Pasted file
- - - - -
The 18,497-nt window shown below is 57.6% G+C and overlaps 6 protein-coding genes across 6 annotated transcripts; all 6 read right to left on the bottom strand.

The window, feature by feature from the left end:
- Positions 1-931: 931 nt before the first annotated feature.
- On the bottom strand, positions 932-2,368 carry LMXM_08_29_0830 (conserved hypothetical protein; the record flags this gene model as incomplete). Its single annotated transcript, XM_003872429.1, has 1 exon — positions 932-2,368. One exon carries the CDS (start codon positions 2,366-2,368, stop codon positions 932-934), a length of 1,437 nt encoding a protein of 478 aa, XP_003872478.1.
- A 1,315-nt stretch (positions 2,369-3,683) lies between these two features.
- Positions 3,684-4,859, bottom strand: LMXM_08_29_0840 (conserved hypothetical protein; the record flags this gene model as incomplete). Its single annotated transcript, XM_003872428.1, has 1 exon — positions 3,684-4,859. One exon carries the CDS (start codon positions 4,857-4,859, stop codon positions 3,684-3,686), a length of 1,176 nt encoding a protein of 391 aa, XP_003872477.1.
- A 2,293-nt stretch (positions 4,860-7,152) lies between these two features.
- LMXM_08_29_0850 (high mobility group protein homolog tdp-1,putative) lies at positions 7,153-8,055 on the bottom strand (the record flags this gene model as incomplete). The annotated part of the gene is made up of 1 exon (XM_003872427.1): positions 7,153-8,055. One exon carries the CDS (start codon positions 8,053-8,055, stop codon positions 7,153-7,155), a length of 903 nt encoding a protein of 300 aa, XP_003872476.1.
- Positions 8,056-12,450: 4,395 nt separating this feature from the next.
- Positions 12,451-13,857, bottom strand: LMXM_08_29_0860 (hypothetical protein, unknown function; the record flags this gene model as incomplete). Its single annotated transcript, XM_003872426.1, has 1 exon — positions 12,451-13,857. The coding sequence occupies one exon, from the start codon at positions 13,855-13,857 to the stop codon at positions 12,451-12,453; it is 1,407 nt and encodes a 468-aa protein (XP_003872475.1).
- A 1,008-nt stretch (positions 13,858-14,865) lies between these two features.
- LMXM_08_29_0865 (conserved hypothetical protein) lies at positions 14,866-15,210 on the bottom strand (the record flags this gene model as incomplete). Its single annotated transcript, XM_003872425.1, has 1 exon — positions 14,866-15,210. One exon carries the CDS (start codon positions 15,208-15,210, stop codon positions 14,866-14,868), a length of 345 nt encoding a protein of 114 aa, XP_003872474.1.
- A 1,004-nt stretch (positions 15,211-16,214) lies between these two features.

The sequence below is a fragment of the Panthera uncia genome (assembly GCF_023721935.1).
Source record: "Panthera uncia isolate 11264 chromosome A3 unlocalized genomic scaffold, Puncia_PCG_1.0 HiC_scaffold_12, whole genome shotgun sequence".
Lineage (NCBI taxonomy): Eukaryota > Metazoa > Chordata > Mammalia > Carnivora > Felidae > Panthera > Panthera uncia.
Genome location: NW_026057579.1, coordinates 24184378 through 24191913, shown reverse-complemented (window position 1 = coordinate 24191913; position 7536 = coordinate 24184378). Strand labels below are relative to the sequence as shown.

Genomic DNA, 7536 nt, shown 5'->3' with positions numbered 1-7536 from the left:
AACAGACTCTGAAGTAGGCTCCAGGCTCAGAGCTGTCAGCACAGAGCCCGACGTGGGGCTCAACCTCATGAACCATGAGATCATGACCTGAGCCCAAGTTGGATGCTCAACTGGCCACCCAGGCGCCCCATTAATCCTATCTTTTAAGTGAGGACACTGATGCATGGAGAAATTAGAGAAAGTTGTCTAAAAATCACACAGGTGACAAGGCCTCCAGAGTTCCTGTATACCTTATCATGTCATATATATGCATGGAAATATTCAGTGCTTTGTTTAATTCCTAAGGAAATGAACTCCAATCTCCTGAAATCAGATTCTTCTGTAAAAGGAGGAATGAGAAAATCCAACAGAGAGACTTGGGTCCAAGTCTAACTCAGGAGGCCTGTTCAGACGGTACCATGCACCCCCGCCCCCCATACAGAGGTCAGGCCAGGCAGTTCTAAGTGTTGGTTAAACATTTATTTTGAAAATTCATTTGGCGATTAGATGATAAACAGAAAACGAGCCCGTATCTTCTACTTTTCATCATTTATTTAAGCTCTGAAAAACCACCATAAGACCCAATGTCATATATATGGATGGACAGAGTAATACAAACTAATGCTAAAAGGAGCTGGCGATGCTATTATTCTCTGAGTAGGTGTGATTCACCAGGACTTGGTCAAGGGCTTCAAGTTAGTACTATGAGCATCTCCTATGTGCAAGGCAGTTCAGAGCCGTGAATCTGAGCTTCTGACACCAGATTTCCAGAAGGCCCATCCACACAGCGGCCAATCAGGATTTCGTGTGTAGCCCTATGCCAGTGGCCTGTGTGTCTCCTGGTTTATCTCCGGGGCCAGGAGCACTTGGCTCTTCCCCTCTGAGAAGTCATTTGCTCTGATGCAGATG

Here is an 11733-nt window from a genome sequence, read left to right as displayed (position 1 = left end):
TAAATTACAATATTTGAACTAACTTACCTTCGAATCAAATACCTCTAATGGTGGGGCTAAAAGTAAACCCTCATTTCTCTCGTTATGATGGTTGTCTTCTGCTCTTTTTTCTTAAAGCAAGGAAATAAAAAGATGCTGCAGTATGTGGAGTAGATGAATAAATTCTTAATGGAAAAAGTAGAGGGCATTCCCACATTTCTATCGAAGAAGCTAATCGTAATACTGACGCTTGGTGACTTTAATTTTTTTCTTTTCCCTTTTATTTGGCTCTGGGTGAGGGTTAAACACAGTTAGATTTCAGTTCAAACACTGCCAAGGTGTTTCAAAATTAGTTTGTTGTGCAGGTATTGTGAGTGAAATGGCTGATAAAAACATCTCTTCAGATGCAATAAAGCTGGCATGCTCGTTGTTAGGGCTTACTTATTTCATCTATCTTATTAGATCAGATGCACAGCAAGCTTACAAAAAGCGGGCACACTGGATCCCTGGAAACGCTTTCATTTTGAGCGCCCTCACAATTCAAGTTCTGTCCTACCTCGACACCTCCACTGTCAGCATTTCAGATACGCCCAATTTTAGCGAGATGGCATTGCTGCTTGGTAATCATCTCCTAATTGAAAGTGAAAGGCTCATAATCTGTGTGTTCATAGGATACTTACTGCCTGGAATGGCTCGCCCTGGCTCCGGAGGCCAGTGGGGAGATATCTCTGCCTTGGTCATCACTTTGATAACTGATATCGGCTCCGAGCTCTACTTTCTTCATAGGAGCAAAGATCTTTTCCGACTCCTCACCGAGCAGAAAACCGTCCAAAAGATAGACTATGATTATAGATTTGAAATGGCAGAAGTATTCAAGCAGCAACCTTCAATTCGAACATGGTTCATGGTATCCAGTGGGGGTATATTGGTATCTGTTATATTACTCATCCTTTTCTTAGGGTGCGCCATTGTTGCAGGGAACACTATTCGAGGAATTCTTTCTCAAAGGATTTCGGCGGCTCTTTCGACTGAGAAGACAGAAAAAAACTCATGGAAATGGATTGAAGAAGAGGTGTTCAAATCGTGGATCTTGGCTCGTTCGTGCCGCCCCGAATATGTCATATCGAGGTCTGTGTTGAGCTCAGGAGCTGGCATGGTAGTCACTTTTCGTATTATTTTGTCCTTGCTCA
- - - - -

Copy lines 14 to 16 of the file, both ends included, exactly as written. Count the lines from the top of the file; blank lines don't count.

The sequence below is a fragment of the Panthera uncia genome (assembly GCF_023721935.1).
Source record: "Panthera uncia isolate 11264 chromosome A3 unlocalized genomic scaffold, Puncia_PCG_1.0 HiC_scaffold_12, whole genome shotgun sequence".
Lineage (NCBI taxonomy): Eukaryota > Metazoa > Chordata > Mammalia > Carnivora > Felidae > Panthera > Panthera uncia.